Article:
Wester said some churches and parishes will continue to provide either livestreams or radio broadcasts of services so parishioners can listen if they don’t feel comfortable indoors or because of capacity limitations.

“But these are sacred services, and I don’t want them to turn into movie productions,” Wester cautioned.

Some events might see both an in-person and virtual component to meet the demands of some people’s busy schedules, he added.

However, Schneeberger said the pandemic taught an important lesson for leaders to reach out to their members more often, and sometimes a simple phone call can suffice. In his case, that led to setting up a midweek prayer meeting with the congregation and daily devotionals the church sends by email.

“We started to call everybody on our rolls,” Schneeberger said. “I mean, we should be doing that anyway, but you get so busy, then COVID happens, and then you’re like, ‘Oh, we better do this.’ ”

L’Heureux said the church’s lunch kitchen, which serves those in need, still does not allow visitors to eat indoors, instead providing them with to-go boxes. Its thrift store remains closed, and L’Heureux said the church might revisit how it operates those services in a month or so.

“We’ve been so busy with the Holy Week and Easter and all that entails, it hasn’t been an issue for us,” L’Heureux said.

Wester said that as churches and parishes slowly opened up to more followers, clergy had to change the way they interacted with them. For Ash Wednesday, priests sprinkled ashes atop parishioners’ heads instead of applying them to foreheads in the shape of a cross — or congregants applied ashes to their own foreheads.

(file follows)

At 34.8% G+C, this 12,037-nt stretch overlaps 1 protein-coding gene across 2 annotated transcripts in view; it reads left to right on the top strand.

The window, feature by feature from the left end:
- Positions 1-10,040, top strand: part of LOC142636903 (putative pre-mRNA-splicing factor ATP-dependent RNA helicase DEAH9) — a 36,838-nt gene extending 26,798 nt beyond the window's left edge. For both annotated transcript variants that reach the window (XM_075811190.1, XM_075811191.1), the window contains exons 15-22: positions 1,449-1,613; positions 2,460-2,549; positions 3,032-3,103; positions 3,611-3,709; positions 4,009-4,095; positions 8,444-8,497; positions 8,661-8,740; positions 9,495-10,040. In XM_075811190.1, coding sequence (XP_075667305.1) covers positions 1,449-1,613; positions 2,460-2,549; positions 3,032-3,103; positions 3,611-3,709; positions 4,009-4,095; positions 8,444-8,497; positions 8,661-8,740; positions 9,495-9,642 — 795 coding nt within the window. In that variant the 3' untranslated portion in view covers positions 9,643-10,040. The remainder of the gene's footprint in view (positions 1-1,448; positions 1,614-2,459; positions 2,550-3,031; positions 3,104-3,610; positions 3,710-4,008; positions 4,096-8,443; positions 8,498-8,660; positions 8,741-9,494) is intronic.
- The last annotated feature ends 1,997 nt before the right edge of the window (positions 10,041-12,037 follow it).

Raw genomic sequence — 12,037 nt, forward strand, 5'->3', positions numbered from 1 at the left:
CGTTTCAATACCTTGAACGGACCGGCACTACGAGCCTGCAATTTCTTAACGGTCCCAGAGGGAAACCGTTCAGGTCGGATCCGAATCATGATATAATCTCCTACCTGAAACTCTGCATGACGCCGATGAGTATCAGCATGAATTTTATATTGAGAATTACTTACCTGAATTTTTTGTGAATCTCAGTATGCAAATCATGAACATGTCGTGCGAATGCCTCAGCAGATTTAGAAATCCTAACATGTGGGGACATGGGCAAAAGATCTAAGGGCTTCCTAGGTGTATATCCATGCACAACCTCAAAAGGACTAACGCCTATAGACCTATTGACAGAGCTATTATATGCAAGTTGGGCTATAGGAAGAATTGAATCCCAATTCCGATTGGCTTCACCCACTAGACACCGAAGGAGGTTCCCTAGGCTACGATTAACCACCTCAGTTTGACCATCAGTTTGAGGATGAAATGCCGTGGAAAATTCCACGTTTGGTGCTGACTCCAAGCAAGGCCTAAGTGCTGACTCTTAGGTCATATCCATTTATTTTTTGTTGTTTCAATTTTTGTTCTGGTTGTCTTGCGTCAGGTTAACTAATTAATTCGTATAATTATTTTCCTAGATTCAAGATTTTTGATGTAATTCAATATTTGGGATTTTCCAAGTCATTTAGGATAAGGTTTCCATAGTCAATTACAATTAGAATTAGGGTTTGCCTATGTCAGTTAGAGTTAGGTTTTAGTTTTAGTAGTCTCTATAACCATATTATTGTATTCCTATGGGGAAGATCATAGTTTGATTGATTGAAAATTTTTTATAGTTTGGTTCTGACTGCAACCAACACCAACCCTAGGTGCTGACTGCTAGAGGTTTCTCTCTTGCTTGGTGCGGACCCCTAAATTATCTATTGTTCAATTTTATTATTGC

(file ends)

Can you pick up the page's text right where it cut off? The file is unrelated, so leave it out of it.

Some churches hold Communion as followers leave instead of incorporating it into the services, and confessions are done in a more open space to alleviate any health risks.

Wester said he does not know how long those practices will continue, but he emphasized it is better to have some interaction that followers are seeking than none at all.

“People are learning to call their rectory and let the priest know when they’re sick so we can get to them,” Wester said. “God brings new light into difficulty and even tragedy.”

Ernesto Salazar, who visits several parishes in Santa Fe, said he has always felt safe and comfortable whenever he goes to Mass because of the safety protocols in place.

“To me, there is more risk going to Walmart and people touching everything than there is going to church,” Salazar said.

Yet for all of the precautions church leaders have taken, Sebata said the one thing they can’t change is the human desire for interaction. He said social distancing and mask-wearing seem to act as a physical barrier for people, and virtual meetings do not come close to providing the kind of bonding people need.

“You have Zoom for leadership meetings and also to provide Bible studies, and it’s a great way to meet one another, but we still need that interaction,” Sebata said. “We need to cry on somebody’s shoulder. We need to laugh with someone or hug them.

“You can’t do that in a Zoom meeting where everybody is watching.”